Secretary of State Hillary Clinton has moved to upgrade U.S. relations with the Association of Southeast Asian Nations. At a regional forum with ASEAN foreign ministers, she again pressed member country Burma to release imprisoned democracy leader Aung San Suu Kyi.
The American relationship with ASEAN had sagged under the Bush administration. Former Secretary of State Condoleezza Rice - preoccupied with other issues - missed two of the previous three ASEAN forums that have traditionally been obligatory events for U.S. chief diplomats.
But Clinton came to the ASEAN meeting with an large interagency team from the Obama administration and declared here that "the United States is back in Southeast Asia."
Clinton signed ASEAN's Treaty on Amity and Cooperation, a document committing participants to peaceful settlements of disputes and non-interference in domestic affairs, which had been shelved by the previous administration.
She also said the United States will name a permanent ambassador to the ASEAN secretariat in Jakarta and seek what she termed a "comprehensive partnership" with host country Indonesia.
Clinton announced the moves at an ASEAN press event at which she renewed criticism of ASEAN member Burma, the only military-run country in the group, which she said is moving in the "opposite direction" from its regional partners on democracy and human rights.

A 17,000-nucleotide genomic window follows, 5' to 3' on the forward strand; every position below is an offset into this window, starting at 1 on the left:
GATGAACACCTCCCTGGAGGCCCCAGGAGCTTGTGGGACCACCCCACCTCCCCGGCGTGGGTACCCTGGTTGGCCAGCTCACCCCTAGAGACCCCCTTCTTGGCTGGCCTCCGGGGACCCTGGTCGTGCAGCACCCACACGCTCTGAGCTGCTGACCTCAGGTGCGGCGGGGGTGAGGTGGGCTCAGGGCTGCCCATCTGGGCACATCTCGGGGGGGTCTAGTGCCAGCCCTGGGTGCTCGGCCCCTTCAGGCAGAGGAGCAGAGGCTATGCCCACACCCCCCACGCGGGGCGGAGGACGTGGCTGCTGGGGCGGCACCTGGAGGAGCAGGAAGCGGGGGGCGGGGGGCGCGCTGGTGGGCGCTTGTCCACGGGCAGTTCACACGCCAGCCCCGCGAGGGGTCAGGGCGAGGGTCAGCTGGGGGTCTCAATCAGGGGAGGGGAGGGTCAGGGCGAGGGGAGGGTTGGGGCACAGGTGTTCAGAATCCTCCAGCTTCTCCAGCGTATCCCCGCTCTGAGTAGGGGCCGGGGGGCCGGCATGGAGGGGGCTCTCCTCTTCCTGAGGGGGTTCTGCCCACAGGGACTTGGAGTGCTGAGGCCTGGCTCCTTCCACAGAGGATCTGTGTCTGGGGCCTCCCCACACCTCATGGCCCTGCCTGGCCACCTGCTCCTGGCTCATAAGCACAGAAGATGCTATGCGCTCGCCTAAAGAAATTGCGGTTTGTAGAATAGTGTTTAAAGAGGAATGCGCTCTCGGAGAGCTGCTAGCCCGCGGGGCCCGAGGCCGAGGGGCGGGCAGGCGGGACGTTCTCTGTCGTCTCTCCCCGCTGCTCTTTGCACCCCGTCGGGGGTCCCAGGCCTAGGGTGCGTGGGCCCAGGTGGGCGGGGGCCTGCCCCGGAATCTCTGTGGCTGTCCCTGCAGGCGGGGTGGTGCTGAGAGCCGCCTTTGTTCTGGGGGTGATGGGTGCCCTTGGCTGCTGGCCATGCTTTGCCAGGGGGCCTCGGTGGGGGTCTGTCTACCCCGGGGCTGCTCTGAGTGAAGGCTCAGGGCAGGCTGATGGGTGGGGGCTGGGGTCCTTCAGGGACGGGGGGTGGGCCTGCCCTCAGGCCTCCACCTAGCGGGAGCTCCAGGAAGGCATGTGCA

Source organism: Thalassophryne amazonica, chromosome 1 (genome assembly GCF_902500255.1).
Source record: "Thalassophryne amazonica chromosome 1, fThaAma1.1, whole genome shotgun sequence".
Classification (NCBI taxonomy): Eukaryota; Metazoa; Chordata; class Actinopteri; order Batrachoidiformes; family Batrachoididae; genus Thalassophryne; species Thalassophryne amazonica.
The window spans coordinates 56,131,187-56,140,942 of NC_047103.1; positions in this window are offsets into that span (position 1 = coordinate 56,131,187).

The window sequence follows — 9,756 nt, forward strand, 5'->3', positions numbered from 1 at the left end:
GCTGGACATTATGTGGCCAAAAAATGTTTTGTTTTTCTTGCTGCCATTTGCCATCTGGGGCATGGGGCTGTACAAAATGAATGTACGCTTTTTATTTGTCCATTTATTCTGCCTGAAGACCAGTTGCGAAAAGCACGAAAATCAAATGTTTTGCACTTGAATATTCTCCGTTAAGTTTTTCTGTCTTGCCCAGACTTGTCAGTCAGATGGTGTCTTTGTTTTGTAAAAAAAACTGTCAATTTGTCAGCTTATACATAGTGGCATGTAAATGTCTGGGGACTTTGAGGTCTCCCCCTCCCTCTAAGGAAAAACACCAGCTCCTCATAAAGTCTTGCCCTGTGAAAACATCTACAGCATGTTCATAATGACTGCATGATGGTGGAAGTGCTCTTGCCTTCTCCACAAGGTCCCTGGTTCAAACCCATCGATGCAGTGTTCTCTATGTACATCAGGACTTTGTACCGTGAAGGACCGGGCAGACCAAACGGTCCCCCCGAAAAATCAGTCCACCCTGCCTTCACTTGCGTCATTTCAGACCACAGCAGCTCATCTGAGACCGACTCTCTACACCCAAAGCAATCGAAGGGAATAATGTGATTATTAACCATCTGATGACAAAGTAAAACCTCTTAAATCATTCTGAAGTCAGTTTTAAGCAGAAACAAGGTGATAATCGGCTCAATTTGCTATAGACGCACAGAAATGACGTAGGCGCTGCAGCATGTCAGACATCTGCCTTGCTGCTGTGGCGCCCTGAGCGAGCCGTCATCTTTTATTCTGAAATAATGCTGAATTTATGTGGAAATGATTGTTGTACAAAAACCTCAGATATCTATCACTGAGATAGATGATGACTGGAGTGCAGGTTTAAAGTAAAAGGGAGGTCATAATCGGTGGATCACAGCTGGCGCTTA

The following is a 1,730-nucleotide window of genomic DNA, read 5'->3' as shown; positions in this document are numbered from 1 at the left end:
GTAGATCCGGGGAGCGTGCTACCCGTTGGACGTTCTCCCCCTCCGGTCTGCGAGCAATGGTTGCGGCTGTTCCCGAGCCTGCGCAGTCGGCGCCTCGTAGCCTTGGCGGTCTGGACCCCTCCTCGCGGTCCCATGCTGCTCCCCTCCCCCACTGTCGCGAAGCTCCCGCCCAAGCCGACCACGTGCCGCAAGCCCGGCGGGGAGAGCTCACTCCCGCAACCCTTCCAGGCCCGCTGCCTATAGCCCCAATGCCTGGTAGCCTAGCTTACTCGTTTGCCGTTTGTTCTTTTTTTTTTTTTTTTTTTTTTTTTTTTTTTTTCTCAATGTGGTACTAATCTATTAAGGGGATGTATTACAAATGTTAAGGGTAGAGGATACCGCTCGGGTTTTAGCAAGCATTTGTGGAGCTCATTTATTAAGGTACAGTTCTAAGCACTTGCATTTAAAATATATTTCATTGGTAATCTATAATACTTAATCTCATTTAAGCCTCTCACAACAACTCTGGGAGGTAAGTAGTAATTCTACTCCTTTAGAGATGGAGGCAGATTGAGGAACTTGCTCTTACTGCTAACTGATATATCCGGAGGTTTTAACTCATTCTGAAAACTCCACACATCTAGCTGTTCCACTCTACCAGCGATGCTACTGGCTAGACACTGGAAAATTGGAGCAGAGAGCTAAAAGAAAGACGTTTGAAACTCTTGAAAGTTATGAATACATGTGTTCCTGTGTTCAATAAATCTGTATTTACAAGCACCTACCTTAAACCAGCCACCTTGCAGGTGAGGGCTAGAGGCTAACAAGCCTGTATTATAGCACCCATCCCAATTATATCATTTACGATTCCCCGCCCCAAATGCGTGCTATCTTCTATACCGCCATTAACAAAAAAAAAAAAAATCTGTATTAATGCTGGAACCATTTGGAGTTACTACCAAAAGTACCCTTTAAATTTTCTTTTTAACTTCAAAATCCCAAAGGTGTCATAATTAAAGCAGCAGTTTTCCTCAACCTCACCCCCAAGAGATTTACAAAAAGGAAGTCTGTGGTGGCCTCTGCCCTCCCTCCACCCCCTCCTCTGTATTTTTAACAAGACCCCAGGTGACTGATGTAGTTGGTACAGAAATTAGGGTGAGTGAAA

She urged Burma's ASEAN colleagues to press the Burmese leadership to open up the country's economy and political system, and said the release of jailed opposition leader Aung San Suu Kyi would bring the country quick benefits.
"It is so critical that she be released from this persecution that she has been under," said Clinton. "And if she were released, that would open up opportunities, at least for my country, to expand our relationship with Burma, including investments in Burma. But it is up to the Burmese leadership. And we can only hope that perhaps in the conversation that are occurring between many other countries and representatives of Burma that are here today, there will be progress."
The Obama administration began a review of U.S. Burma policy that includes a near-total trade ban on that country. But it has put the re-examination on hold, pending the outcome of the trial of Aung San Suu Kyi, who faces a prison term for violating terms of her long-time house arrest.
Clinton has expressed concern about possible military cooperation between Burma and North Korea, and in a Bangkok television appearance she said the expulsion of Burma from ASEAN would be "an appropriate policy change to consider."
Aung San Suu Kyi has been under various forms of detention most of the time since 1990 when her National League for Democracy won national elections, but was barred from taking power by the military. She was awarded the Nobel Peace Prize in 1991.
Clinton, on the final day of a week-long Asia trip Thursday, will have an unprecedented joint meeting with foreign ministers of the lower Mekong River region - Cambodia, Laos, Vietnam and Thailand.